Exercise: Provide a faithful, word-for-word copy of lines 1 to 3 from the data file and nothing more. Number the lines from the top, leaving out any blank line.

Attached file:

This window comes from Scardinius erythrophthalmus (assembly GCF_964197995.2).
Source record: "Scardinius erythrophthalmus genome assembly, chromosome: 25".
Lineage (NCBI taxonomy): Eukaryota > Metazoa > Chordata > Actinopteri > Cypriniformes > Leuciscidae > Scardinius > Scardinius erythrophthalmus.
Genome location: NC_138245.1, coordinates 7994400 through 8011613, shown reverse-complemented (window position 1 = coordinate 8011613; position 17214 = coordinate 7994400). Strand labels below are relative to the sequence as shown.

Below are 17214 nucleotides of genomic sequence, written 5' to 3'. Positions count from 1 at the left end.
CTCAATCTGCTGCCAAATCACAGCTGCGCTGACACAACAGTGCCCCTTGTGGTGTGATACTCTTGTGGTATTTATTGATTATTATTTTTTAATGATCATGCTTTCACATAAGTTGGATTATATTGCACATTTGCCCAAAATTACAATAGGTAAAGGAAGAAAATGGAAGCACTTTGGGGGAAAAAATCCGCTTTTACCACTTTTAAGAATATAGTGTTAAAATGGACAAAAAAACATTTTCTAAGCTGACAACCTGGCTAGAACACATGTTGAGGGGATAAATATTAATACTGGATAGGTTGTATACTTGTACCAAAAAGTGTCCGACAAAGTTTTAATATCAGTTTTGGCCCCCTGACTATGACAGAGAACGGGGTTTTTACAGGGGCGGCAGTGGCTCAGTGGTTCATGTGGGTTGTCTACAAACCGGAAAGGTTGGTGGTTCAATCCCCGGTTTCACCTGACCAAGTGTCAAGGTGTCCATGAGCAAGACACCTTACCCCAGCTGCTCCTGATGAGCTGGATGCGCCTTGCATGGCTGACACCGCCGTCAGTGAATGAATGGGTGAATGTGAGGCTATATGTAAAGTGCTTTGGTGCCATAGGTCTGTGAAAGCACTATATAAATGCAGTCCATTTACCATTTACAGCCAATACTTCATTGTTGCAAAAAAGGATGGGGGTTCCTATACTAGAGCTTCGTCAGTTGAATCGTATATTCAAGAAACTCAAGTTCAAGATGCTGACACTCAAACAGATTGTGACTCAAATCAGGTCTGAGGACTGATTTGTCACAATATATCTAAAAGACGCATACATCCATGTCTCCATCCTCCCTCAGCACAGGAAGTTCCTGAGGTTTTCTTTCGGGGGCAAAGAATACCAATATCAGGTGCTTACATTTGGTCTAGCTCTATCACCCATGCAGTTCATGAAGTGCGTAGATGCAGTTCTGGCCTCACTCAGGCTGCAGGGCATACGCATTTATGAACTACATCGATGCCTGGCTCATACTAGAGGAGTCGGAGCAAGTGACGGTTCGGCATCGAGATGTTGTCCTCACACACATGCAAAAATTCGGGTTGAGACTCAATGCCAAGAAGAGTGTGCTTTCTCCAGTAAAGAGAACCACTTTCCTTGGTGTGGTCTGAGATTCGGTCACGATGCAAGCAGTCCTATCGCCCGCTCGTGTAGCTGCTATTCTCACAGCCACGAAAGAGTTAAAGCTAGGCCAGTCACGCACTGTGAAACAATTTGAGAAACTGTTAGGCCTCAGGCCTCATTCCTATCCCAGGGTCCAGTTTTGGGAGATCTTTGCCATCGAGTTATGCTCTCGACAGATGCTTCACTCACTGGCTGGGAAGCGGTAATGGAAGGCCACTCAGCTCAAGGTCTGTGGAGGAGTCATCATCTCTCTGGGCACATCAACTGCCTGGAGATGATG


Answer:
This window comes from Scardinius erythrophthalmus (assembly GCF_964197995.2).
Source record: "Scardinius erythrophthalmus genome assembly, chromosome: 25".
Lineage (NCBI taxonomy): Eukaryota > Metazoa > Chordata > Actinopteri > Cypriniformes > Leuciscidae > Scardinius > Scardinius erythrophthalmus.